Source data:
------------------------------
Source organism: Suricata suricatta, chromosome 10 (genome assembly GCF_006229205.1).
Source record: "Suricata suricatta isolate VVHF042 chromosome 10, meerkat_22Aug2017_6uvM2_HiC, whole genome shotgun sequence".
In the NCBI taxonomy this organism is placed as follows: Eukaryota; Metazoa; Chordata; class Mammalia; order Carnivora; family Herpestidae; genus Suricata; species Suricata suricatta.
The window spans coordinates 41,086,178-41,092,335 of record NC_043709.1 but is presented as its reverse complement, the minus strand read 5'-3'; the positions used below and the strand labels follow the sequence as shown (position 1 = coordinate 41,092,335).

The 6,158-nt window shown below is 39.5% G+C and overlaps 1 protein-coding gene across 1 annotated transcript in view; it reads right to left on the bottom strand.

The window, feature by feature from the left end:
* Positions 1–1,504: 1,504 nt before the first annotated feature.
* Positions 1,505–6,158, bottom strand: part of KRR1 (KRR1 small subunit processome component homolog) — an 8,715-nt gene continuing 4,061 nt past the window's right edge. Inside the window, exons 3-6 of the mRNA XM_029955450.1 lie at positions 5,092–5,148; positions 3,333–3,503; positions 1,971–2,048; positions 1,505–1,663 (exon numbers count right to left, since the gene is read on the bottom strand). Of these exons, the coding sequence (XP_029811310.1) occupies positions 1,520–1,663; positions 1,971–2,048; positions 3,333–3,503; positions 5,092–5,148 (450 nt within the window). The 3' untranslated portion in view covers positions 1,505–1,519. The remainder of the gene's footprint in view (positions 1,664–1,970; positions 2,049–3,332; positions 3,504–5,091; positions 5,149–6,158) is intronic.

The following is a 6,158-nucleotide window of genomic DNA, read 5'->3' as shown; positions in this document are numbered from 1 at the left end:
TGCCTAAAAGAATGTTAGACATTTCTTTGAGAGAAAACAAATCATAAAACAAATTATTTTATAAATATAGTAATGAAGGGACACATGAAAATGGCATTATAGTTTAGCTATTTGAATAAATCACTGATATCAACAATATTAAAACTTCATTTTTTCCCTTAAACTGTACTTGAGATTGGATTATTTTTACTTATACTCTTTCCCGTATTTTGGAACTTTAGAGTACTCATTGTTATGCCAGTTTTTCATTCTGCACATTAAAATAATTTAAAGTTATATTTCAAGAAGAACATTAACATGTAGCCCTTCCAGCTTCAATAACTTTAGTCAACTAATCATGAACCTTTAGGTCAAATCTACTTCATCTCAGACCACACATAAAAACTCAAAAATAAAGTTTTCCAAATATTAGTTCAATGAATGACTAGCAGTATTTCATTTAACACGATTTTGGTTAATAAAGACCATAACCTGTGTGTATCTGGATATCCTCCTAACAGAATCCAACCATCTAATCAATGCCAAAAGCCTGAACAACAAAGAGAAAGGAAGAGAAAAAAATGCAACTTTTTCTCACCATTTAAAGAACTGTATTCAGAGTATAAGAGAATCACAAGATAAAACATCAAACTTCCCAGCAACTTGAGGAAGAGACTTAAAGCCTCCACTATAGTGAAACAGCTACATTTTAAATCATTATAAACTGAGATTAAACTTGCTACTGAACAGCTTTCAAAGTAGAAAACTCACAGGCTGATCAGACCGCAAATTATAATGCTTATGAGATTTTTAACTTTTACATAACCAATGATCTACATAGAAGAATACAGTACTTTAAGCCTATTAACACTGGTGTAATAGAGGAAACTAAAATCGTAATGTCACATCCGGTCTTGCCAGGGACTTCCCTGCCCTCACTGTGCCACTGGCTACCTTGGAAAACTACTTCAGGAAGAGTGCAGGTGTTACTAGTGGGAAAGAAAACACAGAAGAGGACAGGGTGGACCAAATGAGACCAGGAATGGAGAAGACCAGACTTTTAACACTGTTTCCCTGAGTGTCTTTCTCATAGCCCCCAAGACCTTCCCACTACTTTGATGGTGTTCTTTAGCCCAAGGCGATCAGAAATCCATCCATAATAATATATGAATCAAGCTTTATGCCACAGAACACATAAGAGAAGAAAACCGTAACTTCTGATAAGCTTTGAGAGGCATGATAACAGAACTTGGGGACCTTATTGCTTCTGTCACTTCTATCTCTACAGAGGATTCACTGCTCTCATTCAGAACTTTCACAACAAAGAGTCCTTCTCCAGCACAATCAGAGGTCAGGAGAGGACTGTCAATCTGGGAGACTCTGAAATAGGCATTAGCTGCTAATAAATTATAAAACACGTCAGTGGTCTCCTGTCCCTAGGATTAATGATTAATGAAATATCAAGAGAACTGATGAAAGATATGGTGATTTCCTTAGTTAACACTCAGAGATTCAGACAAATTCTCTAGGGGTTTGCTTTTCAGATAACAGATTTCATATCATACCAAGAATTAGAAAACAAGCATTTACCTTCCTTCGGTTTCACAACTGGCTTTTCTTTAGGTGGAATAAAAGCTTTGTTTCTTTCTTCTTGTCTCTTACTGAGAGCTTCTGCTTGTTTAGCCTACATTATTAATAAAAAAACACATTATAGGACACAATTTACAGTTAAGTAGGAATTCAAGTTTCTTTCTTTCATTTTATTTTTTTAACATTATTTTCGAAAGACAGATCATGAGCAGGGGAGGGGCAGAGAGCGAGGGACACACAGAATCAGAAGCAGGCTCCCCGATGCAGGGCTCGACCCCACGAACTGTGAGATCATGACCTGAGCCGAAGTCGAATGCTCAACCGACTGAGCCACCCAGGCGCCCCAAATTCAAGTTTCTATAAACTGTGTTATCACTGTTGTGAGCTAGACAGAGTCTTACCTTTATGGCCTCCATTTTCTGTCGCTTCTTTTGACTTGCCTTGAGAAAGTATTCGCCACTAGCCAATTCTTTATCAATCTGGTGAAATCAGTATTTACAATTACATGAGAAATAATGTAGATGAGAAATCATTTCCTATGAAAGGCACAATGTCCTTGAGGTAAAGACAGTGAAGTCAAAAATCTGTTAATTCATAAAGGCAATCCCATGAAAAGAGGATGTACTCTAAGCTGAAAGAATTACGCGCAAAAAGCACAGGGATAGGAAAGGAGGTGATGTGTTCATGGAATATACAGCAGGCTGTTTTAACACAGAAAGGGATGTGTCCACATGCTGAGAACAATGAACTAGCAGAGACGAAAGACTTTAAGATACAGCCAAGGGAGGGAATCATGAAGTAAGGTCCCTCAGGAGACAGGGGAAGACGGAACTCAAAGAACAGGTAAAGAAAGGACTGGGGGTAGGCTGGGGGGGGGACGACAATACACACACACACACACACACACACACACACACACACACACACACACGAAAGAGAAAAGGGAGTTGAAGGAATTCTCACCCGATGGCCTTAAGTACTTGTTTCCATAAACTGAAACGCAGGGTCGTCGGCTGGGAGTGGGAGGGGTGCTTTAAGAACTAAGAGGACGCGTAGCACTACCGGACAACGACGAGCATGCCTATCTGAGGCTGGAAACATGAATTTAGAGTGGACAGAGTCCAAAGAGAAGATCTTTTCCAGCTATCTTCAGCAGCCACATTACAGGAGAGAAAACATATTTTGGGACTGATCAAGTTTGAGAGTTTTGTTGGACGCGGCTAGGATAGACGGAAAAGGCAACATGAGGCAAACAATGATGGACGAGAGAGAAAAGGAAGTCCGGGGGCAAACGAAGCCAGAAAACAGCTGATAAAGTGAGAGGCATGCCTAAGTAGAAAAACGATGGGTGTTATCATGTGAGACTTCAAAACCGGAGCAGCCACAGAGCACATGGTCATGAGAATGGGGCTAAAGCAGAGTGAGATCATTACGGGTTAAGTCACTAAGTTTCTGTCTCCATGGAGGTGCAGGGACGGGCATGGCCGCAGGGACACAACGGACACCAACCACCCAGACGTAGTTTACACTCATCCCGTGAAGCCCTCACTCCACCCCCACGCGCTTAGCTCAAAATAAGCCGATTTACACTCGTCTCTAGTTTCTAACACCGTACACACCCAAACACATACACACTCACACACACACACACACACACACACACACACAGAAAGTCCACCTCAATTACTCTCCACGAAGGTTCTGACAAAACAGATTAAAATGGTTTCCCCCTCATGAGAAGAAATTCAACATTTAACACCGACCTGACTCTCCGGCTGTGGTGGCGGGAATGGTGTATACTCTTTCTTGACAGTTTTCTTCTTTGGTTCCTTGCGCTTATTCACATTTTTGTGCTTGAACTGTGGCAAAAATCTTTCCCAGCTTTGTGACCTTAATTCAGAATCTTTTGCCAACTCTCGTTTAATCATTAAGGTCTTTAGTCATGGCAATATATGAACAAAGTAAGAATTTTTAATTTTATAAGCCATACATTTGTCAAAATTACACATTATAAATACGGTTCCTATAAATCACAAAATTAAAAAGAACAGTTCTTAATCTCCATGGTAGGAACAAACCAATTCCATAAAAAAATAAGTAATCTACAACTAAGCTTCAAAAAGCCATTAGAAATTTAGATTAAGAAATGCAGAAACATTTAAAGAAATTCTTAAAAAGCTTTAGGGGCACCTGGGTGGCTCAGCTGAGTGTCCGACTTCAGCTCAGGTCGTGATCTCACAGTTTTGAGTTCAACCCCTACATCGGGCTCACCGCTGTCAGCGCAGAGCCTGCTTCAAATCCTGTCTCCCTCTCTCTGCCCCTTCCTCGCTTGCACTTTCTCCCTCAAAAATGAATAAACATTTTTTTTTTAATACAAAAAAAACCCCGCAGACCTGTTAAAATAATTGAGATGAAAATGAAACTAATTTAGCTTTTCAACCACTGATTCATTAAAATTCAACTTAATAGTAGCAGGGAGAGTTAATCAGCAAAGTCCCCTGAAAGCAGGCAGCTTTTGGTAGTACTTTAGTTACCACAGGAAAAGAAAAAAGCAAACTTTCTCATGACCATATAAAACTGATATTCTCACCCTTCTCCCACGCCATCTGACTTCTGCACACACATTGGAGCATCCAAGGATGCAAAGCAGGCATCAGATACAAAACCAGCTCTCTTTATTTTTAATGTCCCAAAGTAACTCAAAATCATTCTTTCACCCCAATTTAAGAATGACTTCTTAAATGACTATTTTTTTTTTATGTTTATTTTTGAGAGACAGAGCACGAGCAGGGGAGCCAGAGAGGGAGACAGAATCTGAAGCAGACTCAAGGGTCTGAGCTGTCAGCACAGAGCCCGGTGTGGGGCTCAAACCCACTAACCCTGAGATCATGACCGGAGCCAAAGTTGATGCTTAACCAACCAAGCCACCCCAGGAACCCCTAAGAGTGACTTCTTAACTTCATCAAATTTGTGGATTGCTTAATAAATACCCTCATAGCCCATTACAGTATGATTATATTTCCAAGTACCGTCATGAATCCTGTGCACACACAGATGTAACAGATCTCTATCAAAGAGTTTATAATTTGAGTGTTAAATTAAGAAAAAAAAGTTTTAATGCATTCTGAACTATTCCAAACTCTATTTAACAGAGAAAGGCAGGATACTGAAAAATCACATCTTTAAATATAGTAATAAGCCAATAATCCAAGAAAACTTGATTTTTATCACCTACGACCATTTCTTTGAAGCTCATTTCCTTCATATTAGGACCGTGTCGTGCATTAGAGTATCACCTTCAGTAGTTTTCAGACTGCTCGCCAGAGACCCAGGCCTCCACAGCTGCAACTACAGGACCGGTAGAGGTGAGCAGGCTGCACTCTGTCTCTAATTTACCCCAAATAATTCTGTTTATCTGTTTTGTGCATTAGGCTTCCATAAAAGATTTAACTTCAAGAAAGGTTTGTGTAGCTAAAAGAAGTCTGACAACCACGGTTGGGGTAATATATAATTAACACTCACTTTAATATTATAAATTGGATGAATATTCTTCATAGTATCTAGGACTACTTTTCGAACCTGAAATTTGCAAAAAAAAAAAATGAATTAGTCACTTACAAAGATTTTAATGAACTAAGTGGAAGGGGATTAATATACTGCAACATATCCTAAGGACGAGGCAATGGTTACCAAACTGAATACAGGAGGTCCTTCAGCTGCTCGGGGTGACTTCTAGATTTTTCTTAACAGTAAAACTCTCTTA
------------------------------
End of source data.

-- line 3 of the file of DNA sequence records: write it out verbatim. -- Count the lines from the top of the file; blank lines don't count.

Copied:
In the NCBI taxonomy this organism is placed as follows: Eukaryota; Metazoa; Chordata; class Mammalia; order Carnivora; family Herpestidae; genus Suricata; species Suricata suricatta.